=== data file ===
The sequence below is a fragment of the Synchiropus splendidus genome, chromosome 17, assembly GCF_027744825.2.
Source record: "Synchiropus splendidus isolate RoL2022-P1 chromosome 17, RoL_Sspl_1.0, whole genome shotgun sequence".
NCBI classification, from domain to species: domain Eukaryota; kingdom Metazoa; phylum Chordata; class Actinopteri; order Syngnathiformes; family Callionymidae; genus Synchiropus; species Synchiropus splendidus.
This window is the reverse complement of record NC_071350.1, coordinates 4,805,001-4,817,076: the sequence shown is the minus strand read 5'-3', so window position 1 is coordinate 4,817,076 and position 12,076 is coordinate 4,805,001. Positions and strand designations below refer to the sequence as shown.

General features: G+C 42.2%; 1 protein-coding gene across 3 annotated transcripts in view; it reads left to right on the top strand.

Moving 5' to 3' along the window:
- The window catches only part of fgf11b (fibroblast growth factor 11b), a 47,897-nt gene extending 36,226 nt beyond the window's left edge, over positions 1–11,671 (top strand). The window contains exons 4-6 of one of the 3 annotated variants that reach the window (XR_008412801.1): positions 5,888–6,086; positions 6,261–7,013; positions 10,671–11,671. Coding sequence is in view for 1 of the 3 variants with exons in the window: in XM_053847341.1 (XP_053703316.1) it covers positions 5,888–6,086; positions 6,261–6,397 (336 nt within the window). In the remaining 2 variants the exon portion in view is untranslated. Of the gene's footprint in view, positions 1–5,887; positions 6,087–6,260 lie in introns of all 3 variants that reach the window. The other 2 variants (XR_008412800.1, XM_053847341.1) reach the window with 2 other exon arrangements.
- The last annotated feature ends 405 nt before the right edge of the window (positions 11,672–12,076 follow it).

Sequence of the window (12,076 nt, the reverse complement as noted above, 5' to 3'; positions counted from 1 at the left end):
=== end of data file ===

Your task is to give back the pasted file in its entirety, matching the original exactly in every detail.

The sequence below is a fragment of the Synchiropus splendidus genome, chromosome 17, assembly GCF_027744825.2.
Source record: "Synchiropus splendidus isolate RoL2022-P1 chromosome 17, RoL_Sspl_1.0, whole genome shotgun sequence".
NCBI classification, from domain to species: domain Eukaryota; kingdom Metazoa; phylum Chordata; class Actinopteri; order Syngnathiformes; family Callionymidae; genus Synchiropus; species Synchiropus splendidus.
This window is the reverse complement of record NC_071350.1, coordinates 4,805,001-4,817,076: the sequence shown is the minus strand read 5'-3', so window position 1 is coordinate 4,817,076 and position 12,076 is coordinate 4,805,001. Positions and strand designations below refer to the sequence as shown.

General features: G+C 42.2%; 1 protein-coding gene across 3 annotated transcripts in view; it reads left to right on the top strand.

Moving 5' to 3' along the window:
- The window catches only part of fgf11b (fibroblast growth factor 11b), a 47,897-nt gene extending 36,226 nt beyond the window's left edge, over positions 1–11,671 (top strand). The window contains exons 4-6 of one of the 3 annotated variants that reach the window (XR_008412801.1): positions 5,888–6,086; positions 6,261–7,013; positions 10,671–11,671. Coding sequence is in view for 1 of the 3 variants with exons in the window: in XM_053847341.1 (XP_053703316.1) it covers positions 5,888–6,086; positions 6,261–6,397 (336 nt within the window). In the remaining 2 variants the exon portion in view is untranslated. Of the gene's footprint in view, positions 1–5,887; positions 6,087–6,260 lie in introns of all 3 variants that reach the window. The other 2 variants (XR_008412800.1, XM_053847341.1) reach the window with 2 other exon arrangements.
- The last annotated feature ends 405 nt before the right edge of the window (positions 11,672–12,076 follow it).

Sequence of the window (12,076 nt, the reverse complement as noted above, 5' to 3'; positions counted from 1 at the left end):